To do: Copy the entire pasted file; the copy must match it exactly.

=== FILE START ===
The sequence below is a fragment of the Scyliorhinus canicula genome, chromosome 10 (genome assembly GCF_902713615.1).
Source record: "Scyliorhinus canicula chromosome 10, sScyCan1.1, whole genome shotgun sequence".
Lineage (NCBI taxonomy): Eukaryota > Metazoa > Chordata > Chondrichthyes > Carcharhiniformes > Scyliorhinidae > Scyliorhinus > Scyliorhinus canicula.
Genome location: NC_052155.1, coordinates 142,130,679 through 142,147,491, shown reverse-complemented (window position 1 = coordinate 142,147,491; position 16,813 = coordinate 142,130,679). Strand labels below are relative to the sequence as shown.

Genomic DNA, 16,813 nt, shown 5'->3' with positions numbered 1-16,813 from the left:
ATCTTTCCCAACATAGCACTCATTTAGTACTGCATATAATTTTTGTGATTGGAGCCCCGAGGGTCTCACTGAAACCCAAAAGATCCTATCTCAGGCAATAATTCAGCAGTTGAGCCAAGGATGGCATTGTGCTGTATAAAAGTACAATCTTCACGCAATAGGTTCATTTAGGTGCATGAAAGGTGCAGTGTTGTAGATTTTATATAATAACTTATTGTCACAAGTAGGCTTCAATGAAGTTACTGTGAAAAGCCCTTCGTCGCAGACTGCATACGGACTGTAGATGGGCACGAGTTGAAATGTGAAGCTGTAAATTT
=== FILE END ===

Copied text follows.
The sequence below is a fragment of the Scyliorhinus canicula genome, chromosome 10 (genome assembly GCF_902713615.1).
Source record: "Scyliorhinus canicula chromosome 10, sScyCan1.1, whole genome shotgun sequence".
Lineage (NCBI taxonomy): Eukaryota > Metazoa > Chordata > Chondrichthyes > Carcharhiniformes > Scyliorhinidae > Scyliorhinus > Scyliorhinus canicula.
Genome location: NC_052155.1, coordinates 142,130,679 through 142,147,491, shown reverse-complemented (window position 1 = coordinate 142,147,491; position 16,813 = coordinate 142,130,679). Strand labels below are relative to the sequence as shown.

Genomic DNA, 16,813 nt, shown 5'->3' with positions numbered 1-16,813 from the left:
ATCTTTCCCAACATAGCACTCATTTAGTACTGCATATAATTTTTGTGATTGGAGCCCCGAGGGTCTCACTGAAACCCAAAAGATCCTATCTCAGGCAATAATTCAGCAGTTGAGCCAAGGATGGCATTGTGCTGTATAAAAGTACAATCTTCACGCAATAGGTTCATTTAGGTGCATGAAAGGTGCAGTGTTGTAGATTTTATATAATAACTTATTGTCACAAGTAGGCTTCAATGAAGTTACTGTGAAAAGCCCTTCGTCGCAGACTGCATACGGACTGTAGATGGGCACGAGTTGAAATGTGAAGCTGTAAATTT